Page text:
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A Bigga Boda - XAccess' Cycle in Kenya

After five months of intense work in communities in Kenya and Brazil we've got a long backlog of stories to share. Now that we've got a short breather we thought we'd post a few. This one from Kenya came up recently when we were asked via our colleague & mentor Stuart Hart, "Have you heard of these XAccess guys?"

Actually, yes we have!

In June the BoP Protocol team headed out to the shores of Lake Victoria in Kisumu, Kenya to visit with the XAccess and KickStart folks who were modifying an innovative bicycle for the local market. XAccess is the non-profit sister of XtraCycle, maker of the world's first Sport Utility Bicycle, and KickStart, the NGO formerly known as ApproTEC, is a long time provider of enterprise enabling technologies to low-income communities. KickStart is helping XAccess to commercialize its bicycle in Kenya as the "Bigga Boda", an upgrade to the existing "Boda Boda" bicycle taxis, so named from their early days on the border of Kenya and Uganda where the taxi riders cries of "Border! Border!" eventually morphed into the "Boda Boda" of today.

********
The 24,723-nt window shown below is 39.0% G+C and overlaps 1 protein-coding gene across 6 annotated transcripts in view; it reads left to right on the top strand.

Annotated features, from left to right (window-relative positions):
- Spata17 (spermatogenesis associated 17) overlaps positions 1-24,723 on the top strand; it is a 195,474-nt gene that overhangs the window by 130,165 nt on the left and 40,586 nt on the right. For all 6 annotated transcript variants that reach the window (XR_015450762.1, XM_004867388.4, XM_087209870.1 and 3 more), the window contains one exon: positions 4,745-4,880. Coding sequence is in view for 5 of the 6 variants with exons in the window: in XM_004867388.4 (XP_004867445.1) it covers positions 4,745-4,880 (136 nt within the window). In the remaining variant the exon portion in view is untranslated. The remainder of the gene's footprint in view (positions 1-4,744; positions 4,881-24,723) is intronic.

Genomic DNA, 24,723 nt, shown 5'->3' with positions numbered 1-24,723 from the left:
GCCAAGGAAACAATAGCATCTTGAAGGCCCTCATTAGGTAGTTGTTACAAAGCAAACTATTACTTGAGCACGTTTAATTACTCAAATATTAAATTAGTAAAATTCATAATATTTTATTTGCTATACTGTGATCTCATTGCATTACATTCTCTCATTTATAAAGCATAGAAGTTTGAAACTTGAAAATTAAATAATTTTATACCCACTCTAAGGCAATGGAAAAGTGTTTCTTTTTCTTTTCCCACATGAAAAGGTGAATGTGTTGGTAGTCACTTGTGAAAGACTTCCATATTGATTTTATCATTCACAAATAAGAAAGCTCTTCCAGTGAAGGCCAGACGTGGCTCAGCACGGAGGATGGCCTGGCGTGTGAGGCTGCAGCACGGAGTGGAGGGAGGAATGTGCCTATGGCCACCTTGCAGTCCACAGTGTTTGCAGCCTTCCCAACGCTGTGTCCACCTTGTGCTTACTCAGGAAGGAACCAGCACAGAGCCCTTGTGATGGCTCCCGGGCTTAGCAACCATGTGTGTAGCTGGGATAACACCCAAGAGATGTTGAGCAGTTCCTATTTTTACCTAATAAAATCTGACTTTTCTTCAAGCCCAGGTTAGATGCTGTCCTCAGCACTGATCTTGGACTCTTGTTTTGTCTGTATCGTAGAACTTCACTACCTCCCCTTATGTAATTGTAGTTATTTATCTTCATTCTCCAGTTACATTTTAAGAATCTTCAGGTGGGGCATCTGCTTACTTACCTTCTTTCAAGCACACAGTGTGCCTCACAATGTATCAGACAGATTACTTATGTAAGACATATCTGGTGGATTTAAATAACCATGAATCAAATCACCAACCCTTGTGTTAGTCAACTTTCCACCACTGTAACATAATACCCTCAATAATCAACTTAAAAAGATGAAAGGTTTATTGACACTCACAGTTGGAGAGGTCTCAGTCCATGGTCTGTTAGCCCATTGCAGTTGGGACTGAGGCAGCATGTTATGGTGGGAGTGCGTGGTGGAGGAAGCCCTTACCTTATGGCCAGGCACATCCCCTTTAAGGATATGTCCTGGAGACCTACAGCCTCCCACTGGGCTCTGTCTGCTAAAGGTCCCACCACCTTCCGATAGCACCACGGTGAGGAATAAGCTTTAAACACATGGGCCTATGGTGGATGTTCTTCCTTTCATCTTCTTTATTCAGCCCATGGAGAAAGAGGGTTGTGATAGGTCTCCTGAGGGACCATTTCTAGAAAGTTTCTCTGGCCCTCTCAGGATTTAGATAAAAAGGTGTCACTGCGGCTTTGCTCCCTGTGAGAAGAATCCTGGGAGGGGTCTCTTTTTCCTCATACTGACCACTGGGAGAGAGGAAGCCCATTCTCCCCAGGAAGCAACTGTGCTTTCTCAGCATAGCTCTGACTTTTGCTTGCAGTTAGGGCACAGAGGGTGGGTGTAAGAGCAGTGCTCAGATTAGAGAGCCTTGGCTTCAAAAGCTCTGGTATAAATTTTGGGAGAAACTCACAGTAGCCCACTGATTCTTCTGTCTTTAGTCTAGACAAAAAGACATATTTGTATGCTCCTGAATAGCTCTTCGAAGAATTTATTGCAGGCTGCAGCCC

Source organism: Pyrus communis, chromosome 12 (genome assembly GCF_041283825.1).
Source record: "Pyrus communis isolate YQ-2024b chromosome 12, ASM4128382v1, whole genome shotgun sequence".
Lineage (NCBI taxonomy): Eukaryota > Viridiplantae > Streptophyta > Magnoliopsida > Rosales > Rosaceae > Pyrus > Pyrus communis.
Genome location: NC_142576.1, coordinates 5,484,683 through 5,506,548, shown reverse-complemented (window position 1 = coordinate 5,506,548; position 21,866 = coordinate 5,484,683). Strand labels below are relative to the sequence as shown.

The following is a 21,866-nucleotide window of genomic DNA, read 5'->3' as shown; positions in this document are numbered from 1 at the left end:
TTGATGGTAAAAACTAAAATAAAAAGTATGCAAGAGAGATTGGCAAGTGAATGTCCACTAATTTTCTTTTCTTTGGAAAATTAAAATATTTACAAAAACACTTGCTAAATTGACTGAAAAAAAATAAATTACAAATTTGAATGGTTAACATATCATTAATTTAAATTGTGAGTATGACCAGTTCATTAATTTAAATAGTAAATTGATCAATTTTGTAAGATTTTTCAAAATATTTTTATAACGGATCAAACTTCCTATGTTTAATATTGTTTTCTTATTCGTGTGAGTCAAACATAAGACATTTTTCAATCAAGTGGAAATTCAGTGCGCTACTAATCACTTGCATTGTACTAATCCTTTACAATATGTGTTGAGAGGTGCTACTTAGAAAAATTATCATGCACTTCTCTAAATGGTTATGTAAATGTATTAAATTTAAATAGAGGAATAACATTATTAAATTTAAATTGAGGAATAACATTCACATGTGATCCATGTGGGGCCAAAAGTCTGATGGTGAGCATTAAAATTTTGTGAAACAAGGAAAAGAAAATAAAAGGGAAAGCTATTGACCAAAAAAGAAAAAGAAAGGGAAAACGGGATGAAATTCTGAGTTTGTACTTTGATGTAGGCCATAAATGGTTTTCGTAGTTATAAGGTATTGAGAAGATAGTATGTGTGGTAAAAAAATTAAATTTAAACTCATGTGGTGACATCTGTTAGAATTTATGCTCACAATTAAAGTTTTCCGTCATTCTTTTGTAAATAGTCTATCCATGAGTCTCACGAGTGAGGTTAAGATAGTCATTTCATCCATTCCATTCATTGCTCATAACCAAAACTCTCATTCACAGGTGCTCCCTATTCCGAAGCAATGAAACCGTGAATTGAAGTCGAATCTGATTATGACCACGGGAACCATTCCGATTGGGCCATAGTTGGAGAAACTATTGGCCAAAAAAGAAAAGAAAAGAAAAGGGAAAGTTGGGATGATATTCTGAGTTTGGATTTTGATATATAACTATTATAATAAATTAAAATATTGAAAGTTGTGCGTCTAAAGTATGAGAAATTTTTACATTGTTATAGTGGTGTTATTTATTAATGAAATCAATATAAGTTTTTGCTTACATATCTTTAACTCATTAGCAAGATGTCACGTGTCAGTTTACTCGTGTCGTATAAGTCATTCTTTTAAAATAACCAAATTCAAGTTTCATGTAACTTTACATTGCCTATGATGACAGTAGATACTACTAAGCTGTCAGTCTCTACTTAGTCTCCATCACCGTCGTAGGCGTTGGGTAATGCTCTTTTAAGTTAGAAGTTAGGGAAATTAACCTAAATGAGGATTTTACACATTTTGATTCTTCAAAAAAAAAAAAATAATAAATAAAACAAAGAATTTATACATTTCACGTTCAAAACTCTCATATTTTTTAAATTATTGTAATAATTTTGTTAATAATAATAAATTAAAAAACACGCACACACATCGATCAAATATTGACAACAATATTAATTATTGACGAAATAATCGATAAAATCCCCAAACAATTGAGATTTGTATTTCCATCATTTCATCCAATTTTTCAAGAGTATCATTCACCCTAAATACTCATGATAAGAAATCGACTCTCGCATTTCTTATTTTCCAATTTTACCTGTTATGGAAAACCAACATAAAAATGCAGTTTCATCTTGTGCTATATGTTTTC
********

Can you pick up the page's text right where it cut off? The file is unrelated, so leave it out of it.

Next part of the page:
Bambucicletas and Other "Cycles" of Innovation

Have people found ways to make bicycles more accesible and useful to solving the world's transportation problems for the poor? Here are few interesting examples we came across:A toy designer and BRINQ advisor talked to us yesterday about his recent trip to volunteer in Nicaragua. He shared a number of observations on children there:

"Kids seemed more interested in clothing than toys, we met a lot of people who were much better dressed than we were but who also happened to sleep on dirt floors. Kids wanted better shoes for playing sports and most never had a pair of tennis shoes in their life. But what every child really seemed to want was a bicycle! However, most couldn't afford them."

If you have spent much time in developing countries, chances are you have seen A LOT of bicycles. I have very vivid memories of crossing through a river of bicycle traffic in Saigon (the trick is to walk slow and steady so they can dodge you) and seeing whole families on a single bike in central Viet Nam. Bicycles are the workhorses of many societies, and it's no wonder that children want the freedom and mobility bikes represent.

So this got us started on the subject of innovation for bicycles in the Base of the Pyramid. Have people found ways to make bicycles more accesible and useful for the world's poor? Here are few examples we came across (and don't forget our previous find of a bicycle that rides on water).

India - Innovation Central

India comes into its own as a hub for innovation as companies and organizations respond to problems with new innovations. The Economic Times and Wired Magazine report on new inventions coming out of India: a water-riding bicyle, electronic sticks for the blind, handwriting emails and more.Different problems require new innovations in India.

The Economic Times of India reports a number of "Bond-like" innovations:

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